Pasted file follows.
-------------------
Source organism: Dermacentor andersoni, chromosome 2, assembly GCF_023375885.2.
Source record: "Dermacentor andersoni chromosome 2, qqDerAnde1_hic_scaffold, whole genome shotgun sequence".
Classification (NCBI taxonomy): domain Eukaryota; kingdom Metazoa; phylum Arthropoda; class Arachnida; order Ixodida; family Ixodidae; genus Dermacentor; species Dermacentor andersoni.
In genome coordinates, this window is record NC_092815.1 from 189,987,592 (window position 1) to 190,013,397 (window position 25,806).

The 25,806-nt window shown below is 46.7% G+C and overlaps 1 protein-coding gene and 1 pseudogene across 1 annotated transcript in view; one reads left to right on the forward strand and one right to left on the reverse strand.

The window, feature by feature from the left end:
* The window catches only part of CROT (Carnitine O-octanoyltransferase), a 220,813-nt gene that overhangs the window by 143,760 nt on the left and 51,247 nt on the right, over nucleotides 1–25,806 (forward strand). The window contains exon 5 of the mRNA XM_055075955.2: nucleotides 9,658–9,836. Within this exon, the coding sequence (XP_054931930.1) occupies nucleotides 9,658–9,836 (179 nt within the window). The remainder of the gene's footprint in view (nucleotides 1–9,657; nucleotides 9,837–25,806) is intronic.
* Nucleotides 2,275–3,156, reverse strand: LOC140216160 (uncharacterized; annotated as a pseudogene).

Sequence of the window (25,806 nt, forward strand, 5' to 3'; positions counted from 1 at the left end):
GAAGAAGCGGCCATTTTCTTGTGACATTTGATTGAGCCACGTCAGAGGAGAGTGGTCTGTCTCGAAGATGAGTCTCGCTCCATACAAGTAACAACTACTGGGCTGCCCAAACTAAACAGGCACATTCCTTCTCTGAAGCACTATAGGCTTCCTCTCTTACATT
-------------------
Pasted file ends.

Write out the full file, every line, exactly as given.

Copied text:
Source organism: Dermacentor andersoni, chromosome 2, assembly GCF_023375885.2.
Source record: "Dermacentor andersoni chromosome 2, qqDerAnde1_hic_scaffold, whole genome shotgun sequence".
Classification (NCBI taxonomy): domain Eukaryota; kingdom Metazoa; phylum Arthropoda; class Arachnida; order Ixodida; family Ixodidae; genus Dermacentor; species Dermacentor andersoni.
In genome coordinates, this window is record NC_092815.1 from 189,987,592 (window position 1) to 190,013,397 (window position 25,806).

The 25,806-nt window shown below is 46.7% G+C and overlaps 1 protein-coding gene and 1 pseudogene across 1 annotated transcript in view; one reads left to right on the forward strand and one right to left on the reverse strand.

The window, feature by feature from the left end:
* The window catches only part of CROT (Carnitine O-octanoyltransferase), a 220,813-nt gene that overhangs the window by 143,760 nt on the left and 51,247 nt on the right, over nucleotides 1–25,806 (forward strand). The window contains exon 5 of the mRNA XM_055075955.2: nucleotides 9,658–9,836. Within this exon, the coding sequence (XP_054931930.1) occupies nucleotides 9,658–9,836 (179 nt within the window). The remainder of the gene's footprint in view (nucleotides 1–9,657; nucleotides 9,837–25,806) is intronic.
* Nucleotides 2,275–3,156, reverse strand: LOC140216160 (uncharacterized; annotated as a pseudogene).

Sequence of the window (25,806 nt, forward strand, 5' to 3'; positions counted from 1 at the left end):
GAAGAAGCGGCCATTTTCTTGTGACATTTGATTGAGCCACGTCAGAGGAGAGTGGTCTGTCTCGAAGATGAGTCTCGCTCCATACAAGTAACAACTACTGGGCTGCCCAAACTAAACAGGCACATTCCTTCTCTGAAGCACTATAGGCTTCCTCTCTTACATT